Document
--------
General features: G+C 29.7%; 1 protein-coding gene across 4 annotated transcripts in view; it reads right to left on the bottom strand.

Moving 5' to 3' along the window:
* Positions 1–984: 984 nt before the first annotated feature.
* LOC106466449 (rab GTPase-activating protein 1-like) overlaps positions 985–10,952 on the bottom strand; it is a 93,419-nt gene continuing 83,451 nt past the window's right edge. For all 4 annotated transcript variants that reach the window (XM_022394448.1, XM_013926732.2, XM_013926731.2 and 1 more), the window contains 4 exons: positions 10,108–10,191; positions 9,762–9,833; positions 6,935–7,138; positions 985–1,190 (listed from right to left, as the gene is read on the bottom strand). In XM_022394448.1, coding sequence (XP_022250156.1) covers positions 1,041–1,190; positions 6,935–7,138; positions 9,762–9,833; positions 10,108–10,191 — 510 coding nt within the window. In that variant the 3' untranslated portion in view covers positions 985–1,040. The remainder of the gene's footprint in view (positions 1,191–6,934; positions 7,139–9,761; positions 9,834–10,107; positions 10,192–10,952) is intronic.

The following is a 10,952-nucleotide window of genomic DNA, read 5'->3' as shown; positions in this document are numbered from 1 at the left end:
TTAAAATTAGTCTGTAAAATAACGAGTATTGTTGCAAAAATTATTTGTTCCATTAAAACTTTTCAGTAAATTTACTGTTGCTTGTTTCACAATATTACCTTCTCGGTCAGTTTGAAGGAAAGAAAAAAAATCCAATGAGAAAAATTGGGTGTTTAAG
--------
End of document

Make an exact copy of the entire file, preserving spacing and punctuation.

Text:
General features: G+C 29.7%; 1 protein-coding gene across 4 annotated transcripts in view; it reads right to left on the bottom strand.

Moving 5' to 3' along the window:
* Positions 1–984: 984 nt before the first annotated feature.
* LOC106466449 (rab GTPase-activating protein 1-like) overlaps positions 985–10,952 on the bottom strand; it is a 93,419-nt gene continuing 83,451 nt past the window's right edge. For all 4 annotated transcript variants that reach the window (XM_022394448.1, XM_013926732.2, XM_013926731.2 and 1 more), the window contains 4 exons: positions 10,108–10,191; positions 9,762–9,833; positions 6,935–7,138; positions 985–1,190 (listed from right to left, as the gene is read on the bottom strand). In XM_022394448.1, coding sequence (XP_022250156.1) covers positions 1,041–1,190; positions 6,935–7,138; positions 9,762–9,833; positions 10,108–10,191 — 510 coding nt within the window. In that variant the 3' untranslated portion in view covers positions 985–1,040. The remainder of the gene's footprint in view (positions 1,191–6,934; positions 7,139–9,761; positions 9,834–10,107; positions 10,192–10,952) is intronic.

The following is a 10,952-nucleotide window of genomic DNA, read 5'->3' as shown; positions in this document are numbered from 1 at the left end:
TTAAAATTAGTCTGTAAAATAACGAGTATTGTTGCAAAAATTATTTGTTCCATTAAAACTTTTCAGTAAATTTACTGTTGCTTGTTTCACAATATTACCTTCTCGGTCAGTTTGAAGGAAAGAAAAAAAATCCAATGAGAAAAATTGGGTGTTTAAG